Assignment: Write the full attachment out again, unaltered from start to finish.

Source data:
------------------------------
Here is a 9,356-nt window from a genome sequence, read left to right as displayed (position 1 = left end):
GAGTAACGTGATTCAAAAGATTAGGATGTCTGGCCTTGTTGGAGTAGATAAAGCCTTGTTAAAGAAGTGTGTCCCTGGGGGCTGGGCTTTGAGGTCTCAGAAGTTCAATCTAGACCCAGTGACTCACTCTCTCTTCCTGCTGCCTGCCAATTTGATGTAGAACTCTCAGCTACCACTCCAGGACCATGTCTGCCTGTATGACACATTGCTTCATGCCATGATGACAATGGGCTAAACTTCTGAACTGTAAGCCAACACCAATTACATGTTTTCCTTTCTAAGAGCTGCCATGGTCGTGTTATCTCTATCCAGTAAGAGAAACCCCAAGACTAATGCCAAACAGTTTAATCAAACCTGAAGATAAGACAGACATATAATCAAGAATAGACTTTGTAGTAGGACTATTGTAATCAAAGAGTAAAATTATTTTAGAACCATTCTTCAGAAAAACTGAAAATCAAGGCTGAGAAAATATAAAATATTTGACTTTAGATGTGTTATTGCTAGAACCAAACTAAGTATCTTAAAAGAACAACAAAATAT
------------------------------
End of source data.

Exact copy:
Here is a 9,356-nt window from a genome sequence, read left to right as displayed (position 1 = left end):
GAGTAACGTGATTCAAAAGATTAGGATGTCTGGCCTTGTTGGAGTAGATAAAGCCTTGTTAAAGAAGTGTGTCCCTGGGGGCTGGGCTTTGAGGTCTCAGAAGTTCAATCTAGACCCAGTGACTCACTCTCTCTTCCTGCTGCCTGCCAATTTGATGTAGAACTCTCAGCTACCACTCCAGGACCATGTCTGCCTGTATGACACATTGCTTCATGCCATGATGACAATGGGCTAAACTTCTGAACTGTAAGCCAACACCAATTACATGTTTTCCTTTCTAAGAGCTGCCATGGTCGTGTTATCTCTATCCAGTAAGAGAAACCCCAAGACTAATGCCAAACAGTTTAATCAAACCTGAAGATAAGACAGACATATAATCAAGAATAGACTTTGTAGTAGGACTATTGTAATCAAAGAGTAAAATTATTTTAGAACCATTCTTCAGAAAAACTGAAAATCAAGGCTGAGAAAATATAAAATATTTGACTTTAGATGTGTTATTGCTAGAACCAAACTAAGTATCTTAAAAGAACAACAAAATAT